Standing barely 300 feet above sea level, the summit of Freeport’s Hedgehog Mountain is more hilltop than peak. Still, Midcoast hikers, dogwalkers and cross-country skiers have flocked to the site for decades to enjoy more than 5 miles of forested trails and scenic views of the surrounding area.

In recent weeks, the peaceful spot has become the center of a public debate about Freeport’s relationship with the natural world, as the Town Council weighs a plan for an expansive mountain bike trail system against warnings from the town’s Conservation Commission the proposal could exacerbate erosion issues.

The Freeport Chamber of Commerce and the New England Mountain Biking Association have been working for more than two years on a plan to make Hedgehog Mountain a premier destination for Maine’s growing number of off-road cyclists, according to Tawni Whitney, the chamber’s executive director. She believes the proposed 6.3 miles of beginner, intermediate and advanced trails would aid local businesses by drawing a steady stream of visitors to Freeport, especially during the otherwise quiet winter months.

“This is an opportunity,” she said. “I just so believe in this project as a right direction for Freeport.”

Bringing more bikers to Hedgehog could benefit the local economy, but it may prove harmful to the mountain itself, according to a recently released report from the Freeport Conservation Commission.

The group’s long-awaited proposed revision to the town’s Hedgehog Mountain Management Plan, like its original 2004 plan, says mountain bikes should not be allowed in the mountain’s summit area due to risk of increased erosion.


Commission member Margaret Gerber warned the Town Council at a public hearing last Tuesday that soil loss could harm local plant life, contribute to climate change and lead to increased stormwater runoff. She said the amount of soil covering Hedgehog’s summit has depleted from about 14 inches to 6 inches or less in some areas since 2004.

“That’s 20 years with just natural, for the most part, undisturbed change,” she said. “If you add more impacts to that it’s going to happen a lot faster.”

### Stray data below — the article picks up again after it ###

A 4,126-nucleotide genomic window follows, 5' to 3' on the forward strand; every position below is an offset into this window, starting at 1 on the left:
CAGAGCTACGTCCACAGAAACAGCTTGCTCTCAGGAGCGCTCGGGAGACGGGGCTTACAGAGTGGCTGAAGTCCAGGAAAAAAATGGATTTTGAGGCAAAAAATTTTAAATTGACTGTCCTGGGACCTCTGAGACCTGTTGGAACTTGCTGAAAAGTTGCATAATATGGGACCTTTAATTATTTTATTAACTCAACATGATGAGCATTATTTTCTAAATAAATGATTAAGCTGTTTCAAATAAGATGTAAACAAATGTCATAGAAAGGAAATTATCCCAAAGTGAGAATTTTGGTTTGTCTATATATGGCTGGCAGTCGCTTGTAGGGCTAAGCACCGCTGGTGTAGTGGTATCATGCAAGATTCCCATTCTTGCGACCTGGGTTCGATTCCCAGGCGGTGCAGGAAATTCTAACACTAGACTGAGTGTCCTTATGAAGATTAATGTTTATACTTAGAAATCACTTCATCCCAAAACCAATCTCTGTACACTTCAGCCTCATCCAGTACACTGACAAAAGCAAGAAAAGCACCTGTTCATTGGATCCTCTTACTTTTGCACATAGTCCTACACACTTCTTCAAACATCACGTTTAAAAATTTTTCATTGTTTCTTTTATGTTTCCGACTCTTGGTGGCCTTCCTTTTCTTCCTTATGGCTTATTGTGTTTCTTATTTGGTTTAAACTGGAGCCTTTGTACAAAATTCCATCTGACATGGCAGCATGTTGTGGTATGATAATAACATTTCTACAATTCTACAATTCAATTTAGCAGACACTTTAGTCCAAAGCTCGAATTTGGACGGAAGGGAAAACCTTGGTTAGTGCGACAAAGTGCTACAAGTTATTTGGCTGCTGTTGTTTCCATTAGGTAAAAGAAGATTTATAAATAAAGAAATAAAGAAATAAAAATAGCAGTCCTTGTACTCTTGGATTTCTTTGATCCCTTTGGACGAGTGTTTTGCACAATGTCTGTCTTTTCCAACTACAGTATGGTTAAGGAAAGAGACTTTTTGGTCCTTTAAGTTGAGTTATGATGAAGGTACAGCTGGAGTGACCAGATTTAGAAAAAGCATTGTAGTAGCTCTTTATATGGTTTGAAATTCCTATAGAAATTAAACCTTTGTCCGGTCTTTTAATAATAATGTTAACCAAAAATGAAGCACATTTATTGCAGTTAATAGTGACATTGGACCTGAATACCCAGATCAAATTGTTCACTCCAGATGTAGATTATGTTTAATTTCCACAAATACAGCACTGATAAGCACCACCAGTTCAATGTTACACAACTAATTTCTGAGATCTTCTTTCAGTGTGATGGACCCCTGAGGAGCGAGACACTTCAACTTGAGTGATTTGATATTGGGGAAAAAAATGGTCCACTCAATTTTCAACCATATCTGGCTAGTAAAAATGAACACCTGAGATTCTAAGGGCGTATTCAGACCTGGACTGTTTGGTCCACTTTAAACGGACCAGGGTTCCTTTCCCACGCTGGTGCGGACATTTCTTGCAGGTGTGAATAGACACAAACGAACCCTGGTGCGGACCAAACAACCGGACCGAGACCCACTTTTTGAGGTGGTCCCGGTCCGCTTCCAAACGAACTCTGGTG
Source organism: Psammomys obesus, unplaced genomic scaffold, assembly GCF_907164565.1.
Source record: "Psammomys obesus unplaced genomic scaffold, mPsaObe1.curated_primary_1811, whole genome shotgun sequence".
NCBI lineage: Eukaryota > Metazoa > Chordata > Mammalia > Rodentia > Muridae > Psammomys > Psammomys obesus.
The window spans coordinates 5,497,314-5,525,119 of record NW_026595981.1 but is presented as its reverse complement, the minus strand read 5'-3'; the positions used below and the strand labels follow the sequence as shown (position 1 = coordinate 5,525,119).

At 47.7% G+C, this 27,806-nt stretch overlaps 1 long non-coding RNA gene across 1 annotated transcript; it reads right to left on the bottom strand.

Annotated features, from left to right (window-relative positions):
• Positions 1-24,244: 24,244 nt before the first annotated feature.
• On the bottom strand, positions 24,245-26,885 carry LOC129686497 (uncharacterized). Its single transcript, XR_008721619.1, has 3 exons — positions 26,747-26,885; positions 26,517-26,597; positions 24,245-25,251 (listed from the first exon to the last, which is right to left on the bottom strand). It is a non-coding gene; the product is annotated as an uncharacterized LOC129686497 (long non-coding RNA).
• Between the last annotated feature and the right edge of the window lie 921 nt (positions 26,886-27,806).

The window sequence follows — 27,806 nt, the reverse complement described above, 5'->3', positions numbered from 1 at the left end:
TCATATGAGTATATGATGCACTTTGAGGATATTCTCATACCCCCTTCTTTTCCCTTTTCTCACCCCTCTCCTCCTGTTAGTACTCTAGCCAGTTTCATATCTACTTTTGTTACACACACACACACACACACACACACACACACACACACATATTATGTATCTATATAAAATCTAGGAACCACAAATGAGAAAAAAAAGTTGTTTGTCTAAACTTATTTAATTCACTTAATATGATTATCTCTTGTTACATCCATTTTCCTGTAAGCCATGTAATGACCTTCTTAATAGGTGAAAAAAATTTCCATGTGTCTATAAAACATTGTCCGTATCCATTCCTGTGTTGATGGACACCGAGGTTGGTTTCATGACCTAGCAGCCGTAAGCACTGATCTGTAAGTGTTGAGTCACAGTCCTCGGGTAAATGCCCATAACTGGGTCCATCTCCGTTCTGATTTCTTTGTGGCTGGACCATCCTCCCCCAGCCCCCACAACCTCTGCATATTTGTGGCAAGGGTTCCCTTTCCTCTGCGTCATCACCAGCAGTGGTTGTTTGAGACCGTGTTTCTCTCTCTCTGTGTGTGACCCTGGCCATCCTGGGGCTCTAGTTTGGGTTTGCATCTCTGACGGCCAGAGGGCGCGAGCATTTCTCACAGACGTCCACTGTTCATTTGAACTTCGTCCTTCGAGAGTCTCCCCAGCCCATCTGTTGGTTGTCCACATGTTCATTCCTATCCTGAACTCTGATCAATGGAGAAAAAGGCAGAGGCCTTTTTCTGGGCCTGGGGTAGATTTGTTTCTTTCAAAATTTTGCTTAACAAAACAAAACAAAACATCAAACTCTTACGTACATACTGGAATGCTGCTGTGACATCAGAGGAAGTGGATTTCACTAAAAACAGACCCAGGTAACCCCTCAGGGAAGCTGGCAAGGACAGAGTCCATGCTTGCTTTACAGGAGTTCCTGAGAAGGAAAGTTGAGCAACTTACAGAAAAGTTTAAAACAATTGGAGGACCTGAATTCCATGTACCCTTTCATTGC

Matt Warner, president of Greater Portland NEMBA, called the commission’s assertion that biking would increase erosion “a misconception that we deal with a lot.”

According to a 2010 review of research on the ecological effects of mountain biking from the Miistakis Institute, cycling on well-built trails can result in similar or less erosion than foot traffic.

“The current trail is almost eroding under your feet as you walk on it,” Warner said. “We would fix up that trail (and) build four more miles of trails on the mountain itself, all of which would be carefully and professionally built to avoid erosion.”

Some of the fifteen members of the public who spoke at Jan. 17’s hearing lent their support to the biking trail, citing the need for more recreation spots and the opportunity to support businesses. Others pushed the council to adopt the commission’s more conservative plan, fearing larger crowds could harm Hedgehog’s ecosystem and make current trails less accessible to walkers.

The council opted for a middle path, tabling a decision on the commission’s proposed management plan so the group can meet with proponents of the bike plan to discuss a compromise.

The two sides will likely come together this week to discuss whether they can find a way to responsibly bring mountain bikes to Hedgehog Mountain, Whitney said. If they return to the council with an agreement in February, construction could begin on a new trail system as soon as this spring.

“Everybody wants the same thing,” Whitney said. “I really believe there is a path forward that will make both sides very happy.”

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